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I'm trying to define two commands \bal and \eal instead of inserting \begin{align} and \end{align} in my document, but in the code below, I'll get some errors. What is wrong with it?

\documentclass{article}
\usepackage{amsmath}
\makeatletter
 \newcommand{\bal}{%
 \begingroup
 \align%
\@ifstar{\nonumber}{}%
 }
 \newcommand{\eal}{\endalign\endgroup}
\makeatother
\begin{document}
\bal*
x=y
\eal
‎\end{document}
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9  
You cannot, align literally looks for \end{align}. In general it is a bad idea to write using shortcuts like these as it makes the code much harder to read. –  daleif Feb 27 '13 at 10:55
8  
It has no sense to use align for a one line display; use equation, instead. Those shorthands may seem useful, but they aren't: they make the LaTeX document less readable and searchable. Good editors provide keyboard shortcuts that make easy inputting those environments. –  egreg Feb 27 '13 at 11:33
1  
Related questions (possible duplicates?): tex.stackexchange.com/q/3169/86, tex.stackexchange.com/q/65581/86 –  Loop Space Feb 27 '13 at 12:48
    
@egreg my code above is just a MWE. My problem is that why this definition works for, say, equation environment, but doesn't work for align environment. –  Vahid Damanafshan Feb 27 '13 at 13:33
    
They are different beasts –  daleif Feb 27 '13 at 13:58
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2 Answers

up vote 10 down vote accepted

The ‘problem’ is known and documented. I don't believe it's a problem at all, actually, for I can't see how

\bal
a&=b\\
c&<d
\eal

is clearer input than

\begin{align}
a&=b\\
c&<d
\end{align}

To the contrary, I firmly believe that the latter syntax is much better than the former, because it clearly marks the document. Good editors provide fast shortcuts for inputting the latter syntax with as few keystrokes as possible.

Let's see why your definition doesn't work. The align environment must absorb all of its contents before starting to typeset it, since it needs to do two passes over the material: the first pass is for measuring it, the second one for doing the real typesetting. This is the key for proper placement of the material and of the equation numbers.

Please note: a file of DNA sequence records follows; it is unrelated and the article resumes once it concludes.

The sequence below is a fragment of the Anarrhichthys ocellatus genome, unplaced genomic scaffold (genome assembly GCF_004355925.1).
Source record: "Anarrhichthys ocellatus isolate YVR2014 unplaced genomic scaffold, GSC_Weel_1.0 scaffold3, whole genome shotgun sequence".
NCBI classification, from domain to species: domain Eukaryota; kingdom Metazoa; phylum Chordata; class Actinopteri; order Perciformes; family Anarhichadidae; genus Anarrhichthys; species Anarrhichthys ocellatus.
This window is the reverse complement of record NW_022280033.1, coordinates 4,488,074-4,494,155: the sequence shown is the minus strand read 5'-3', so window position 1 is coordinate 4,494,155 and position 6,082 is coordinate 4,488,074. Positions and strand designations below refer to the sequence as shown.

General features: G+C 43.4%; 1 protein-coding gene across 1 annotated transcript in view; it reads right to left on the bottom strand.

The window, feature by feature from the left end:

With \newcommand{\bal}{\begingroup\align\@ifstar{\nonumber}{}} you start align, but LaTeX will never see the end of it, because it doesn't expand tokens while absorbing the material, so \eal will be absorbed and not recognized as the end of align.

You could define

\makeatletter
\newcommand{\bal}{\@ifstar{\@bals}{\@bal}}
\def\@bals#1\eal{\begin{align*}#1\end{align*}}
\def\@bal#1\eal{\begin{align}#1\end{align}}
\makeatletter

so that the required tokens are found, but it's clumsy and, as I said, it doesn't provide no benefit whatsoever, while obfuscating the code.

The issue doesn't show with equation, because this environment doesn't do complex tasks for measuring its contents. But the same arguments apply: there's no gain in inputting

\beq
a=b
\eeq

instead of

\begin{equation}
a=b
\end{equation}

and nobody will ever be able to convince me of the contrary.

Similarly, one can't define a new environment based on align by

\newenvironment{myalign}
  {<something>\begin{align}}
  {\end{align}}

where <something> is any code one wants to be executed for modifying align's behavior. The problem is exactly the same; but this will work:

\newenvironment{myalign}
  {<something>\align}
  {\endalign}

because \align captures the current environment's name and will use \end{myalign} as the end mark for the material to be gathered.A

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This issue is dicussed in section 6 of the file technote.pdf among the files distributed with amsmath.sty. (on my system texdoc technote.pdf will open this file in a pdf viewer.)

I copy here the end of this section, but you should read it in full.

Some workarounds:

  1. \def\bal#1\eal{\begin{align}#1\end{align}}

  2. Define \newcommand{\env}[2]{\begin{#1}#2\end{#1}} and then use \env{align}{...}

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